|Image by Gary Larson|
One of his vignettes involves a group of climbers traversing a near-vertical ice-field at high altitude.
Math tells us that smaller groups will have more variation than larger sub-sets of the same population. This even has a name: Regression-to-the-mean.
It is commonly believed that larger groups are more stable than smaller ones, that larger pools in an insurance tranche have less risk that smaller ones, that catamarans are more stable than single hull boats.
The pivotal idea of this post is that low risk = less uncertainty, NOT low risk = stability.
What happens if the "natural state" is failure? Consider the climbers on the near-vertical ice-field. That natural state (considered from a potential energy and friction standpoint) is falling. "Not-falling", although desirable from the perspective of each, individual climber, is not the "natural state".
Math is not egocentric. The climbers assume that "reduced risk" automatically translated to "less chance of a bad thing happening to them, personally". That is probably true when the natural state is "health and prosperity". But math is not egocentric. It has no empathy and it applies regression-to-the-mean just as vigorously in the opposite direction when friction, slope and oxygen deprivation make death the default condition.
The effect of roping all of the climbers together is that when one climber stumbles, the entire team gets dragged to their doom.
Additionally, each climber is more inclined to push past his innate ability because Gunther, Hans, Mario and Luigi have his back. Gunther, Hans, Mario and Luigi think the same and all budget their risk-taking based on a fictional team ability to absorb that risk.
This effect is more common than we care to think.
In corporate life
I recently looked up the financial performance of a company I follow. In all honesty, the company was a dog.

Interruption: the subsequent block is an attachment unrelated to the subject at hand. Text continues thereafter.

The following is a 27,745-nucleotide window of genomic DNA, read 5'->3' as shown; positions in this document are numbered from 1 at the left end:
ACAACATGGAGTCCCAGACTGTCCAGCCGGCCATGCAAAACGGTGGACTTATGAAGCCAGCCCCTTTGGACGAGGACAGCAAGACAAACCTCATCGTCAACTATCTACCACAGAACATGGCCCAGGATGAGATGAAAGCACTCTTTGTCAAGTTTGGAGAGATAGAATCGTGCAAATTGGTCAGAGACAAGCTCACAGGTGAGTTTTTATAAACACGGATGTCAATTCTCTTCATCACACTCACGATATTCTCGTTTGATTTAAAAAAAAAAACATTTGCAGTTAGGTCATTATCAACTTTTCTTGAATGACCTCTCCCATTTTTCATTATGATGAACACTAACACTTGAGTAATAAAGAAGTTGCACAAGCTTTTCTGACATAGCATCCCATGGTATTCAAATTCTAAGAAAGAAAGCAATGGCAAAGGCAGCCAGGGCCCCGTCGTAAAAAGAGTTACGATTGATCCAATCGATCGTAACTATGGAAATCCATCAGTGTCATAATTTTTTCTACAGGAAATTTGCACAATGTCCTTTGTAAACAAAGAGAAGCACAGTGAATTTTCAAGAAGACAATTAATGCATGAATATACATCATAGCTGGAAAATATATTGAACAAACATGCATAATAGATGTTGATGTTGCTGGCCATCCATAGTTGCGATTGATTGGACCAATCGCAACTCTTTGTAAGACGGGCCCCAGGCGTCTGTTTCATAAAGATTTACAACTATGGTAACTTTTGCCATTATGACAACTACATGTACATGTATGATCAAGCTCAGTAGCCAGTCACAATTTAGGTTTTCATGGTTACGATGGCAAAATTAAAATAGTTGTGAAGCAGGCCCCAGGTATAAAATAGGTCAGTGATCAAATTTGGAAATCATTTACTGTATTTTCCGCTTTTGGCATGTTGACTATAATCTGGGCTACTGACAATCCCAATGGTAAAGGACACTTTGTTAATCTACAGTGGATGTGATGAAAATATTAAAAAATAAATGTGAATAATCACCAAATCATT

I was stunned to see that its performance was significantly better than the industry average. In fact, it was in the hunt to be one of the very top performers for the industry.
What happened? How did the couch potato become a financial athlete?
They divested their European operations. They sold them to a competitor.
The decades-long thinking had been that when one market (say North America) sagged, other markets would be surging and world-wide sales would smooth the quarter-to-quarter and yearly profits. Investors favor companies with steady performance.
Except it only worked out like that one-year-in-twenty. The other nineteen years the European operations were like the 35-year-old kid who sleeps in the basement, borrows his parents' car keys and has a traffic accident every month.
Finally, a CEO said, "Enough!". The bilge plug was reinstalled and the ship stopped sinking.
It is called "piling on the pork". Any bill that is certain to pass gets additional riders piggy-backing on it.
In personal life
We all have toxic people in our lives who want to "share" the risk they eagerly embrace.
We all have organizations that do the same. They ask us to join. They ask us to volunteer time, treasure and talent.
If things get sporty, those of us who have not already made the tough decisions will have to make them speedy-quick. Who do you let into your life-boat? Who do you toss a flotation device and directions to the closest land? Who do you not even waste a flotation device on?
Just for reference, a general trend I am seeing locally is for grandparents to take in some of the mid-teens. Teens can be a handful for parents. Teens are capable enough to help older grandparents with the more physical parts of living. It is not so much a tying climbers together as it is a balancing of loads.